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Wednesday, November 25, 2020
European Air Ambulance (EAA) Press Releases and News

Publication

A flight in an Air Ambulance

Featuring wonderful illustrations by acclaimed street artist Dave The Chimp, “A flight in an Air Ambulance” takes children aged between 2 and 8 years old through the step-by-step process of how European Air Ambulance handles their transportation from hospital in a foreign country to home and full recovery.

For a free copy of this hard-cover book, please order it below.

European Air Ambulance and Industry News

25

Luxembourg, 25 February 2020 - There are distant, magical and unforgettable places on this planet – but when there’s a medical emergency in a remote location, getting the patient safely home can be challenging.

European Air Ambulance was recently involved in just such a mission, when a woman fell ill in Tierra del Fuego – the Land of Fire – an archipelago off the southernmost tip of the Americas in Argentina, and the last stop before Antarctica.

Cruises take passengers from the Atlantic waters off Buenos Aires through these ‘Fjords of the South’ and on to Chile and the Pacific Ocean. For most, the natural beauty is something they will remember forever – but for one passenger from Luxembourg, hers was an unforgettable trip for another reason altogether. The woman was enjoying the cruise with her daughter but after a few days at sea, close to Cape Horn, the famed headland where the two oceans meet and where conditions for sailors are treacherous, she fell suddenly and acutely ill.

The ship’s doctor knew she was too unwell to be treated on board so they sailed into the most southerly city in the world, Ushuaia, where the patient was immediately rushed to hospital and straight into surgery. Her daughter contacted European Air Ambulance, as she was keen to get her mum home to Luxembourg as soon as practically possible – and so the planning began for the 13,000km mission.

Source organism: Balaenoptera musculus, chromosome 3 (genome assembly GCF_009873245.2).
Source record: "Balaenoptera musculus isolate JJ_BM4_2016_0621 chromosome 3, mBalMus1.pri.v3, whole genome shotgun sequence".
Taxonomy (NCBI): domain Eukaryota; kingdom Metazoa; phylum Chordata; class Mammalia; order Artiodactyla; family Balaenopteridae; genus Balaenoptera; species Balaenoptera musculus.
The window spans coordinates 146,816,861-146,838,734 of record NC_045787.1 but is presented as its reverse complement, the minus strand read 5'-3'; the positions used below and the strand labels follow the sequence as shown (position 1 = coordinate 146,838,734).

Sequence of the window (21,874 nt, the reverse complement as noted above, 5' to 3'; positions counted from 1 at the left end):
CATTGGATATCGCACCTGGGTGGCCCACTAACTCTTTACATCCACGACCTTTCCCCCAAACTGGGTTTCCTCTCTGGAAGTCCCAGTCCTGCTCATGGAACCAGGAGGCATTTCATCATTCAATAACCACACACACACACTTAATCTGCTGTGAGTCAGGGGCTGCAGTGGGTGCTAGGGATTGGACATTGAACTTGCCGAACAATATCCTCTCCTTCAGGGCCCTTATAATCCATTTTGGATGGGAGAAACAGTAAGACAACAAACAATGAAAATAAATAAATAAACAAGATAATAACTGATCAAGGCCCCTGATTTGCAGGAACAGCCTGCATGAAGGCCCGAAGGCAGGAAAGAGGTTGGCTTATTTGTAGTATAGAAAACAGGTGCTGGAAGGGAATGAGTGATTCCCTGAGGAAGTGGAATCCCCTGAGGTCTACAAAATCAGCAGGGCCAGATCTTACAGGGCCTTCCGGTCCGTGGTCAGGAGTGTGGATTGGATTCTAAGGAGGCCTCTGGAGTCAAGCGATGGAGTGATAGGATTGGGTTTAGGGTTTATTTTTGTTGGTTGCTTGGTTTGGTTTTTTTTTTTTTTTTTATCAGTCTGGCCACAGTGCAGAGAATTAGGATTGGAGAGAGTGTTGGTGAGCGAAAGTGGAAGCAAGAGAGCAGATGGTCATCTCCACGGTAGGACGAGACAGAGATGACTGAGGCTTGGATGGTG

EAA Mission to terra del Fuego

The options were either to send one of EAA’s dedicated Learjet 45XR air ambulances to Argentina, or depending on the patient’s recovery, to send a medical expert to accompany her on a commercial flight in a seat, on a stretcher or in a separate cabin as necessary. The International Air Transport Association (IATA) has protocols in place on the transport of patients in commercial airliners, and due to the nature of her surgery, it would be ten days before she would be permitted on board. So EAA decided to send Dr Mark Schorr, one of their team of expert doctors and emergency response physicians, to Ushuaia to help plan, organise, synchronise and accompany her on her journey home to Luxembourg.

After two days travelling, he arrived in Tierra del Fuego to assess the patient. It was the fifth day after her operation and she had just moved from the ICU onto a normal ward. Dr Schorr explained: “I visited her directly after landing and then once or twice every day until the minimum ten days had elapsed. “She was improving and recovering well, and nine days after the operation she was discharged from hospital. It was clear to me that she could travel home in an airliner in a business class seat, and wouldn’t need a stretcher or a separate cabin – or indeed the use of one of our Learjets. “The EAA team arranged tickets and hotels, and on day ten we started the transfer.

Mission to terra del Fuego

The three day mission involved two flights, an overnight stay in Buenos Aires, and a final transfer by EAA’s own ICU ground ambulance from Frankfurt Airport directly to the hospital in Luxembourg. “I was by her side during the whole trip – her own private doctor for company and as a safety measure just in case,” added Dr Schorr. “Using EAA’s state-of-the-art transportable ICU equipment, I monitored her heartbeat, blood pressure and oxygen saturation throughout, and administered all her necessary medication and pain relief. Thanks to these safety measures she arrived in Luxembourg in exactly the same state of health as she left Ushuaia. “From a medical point of view this mission was fairly straightforward, but the location at the other end of the world – and therefore the logistics and planning for the transfer – made it extraordinary!

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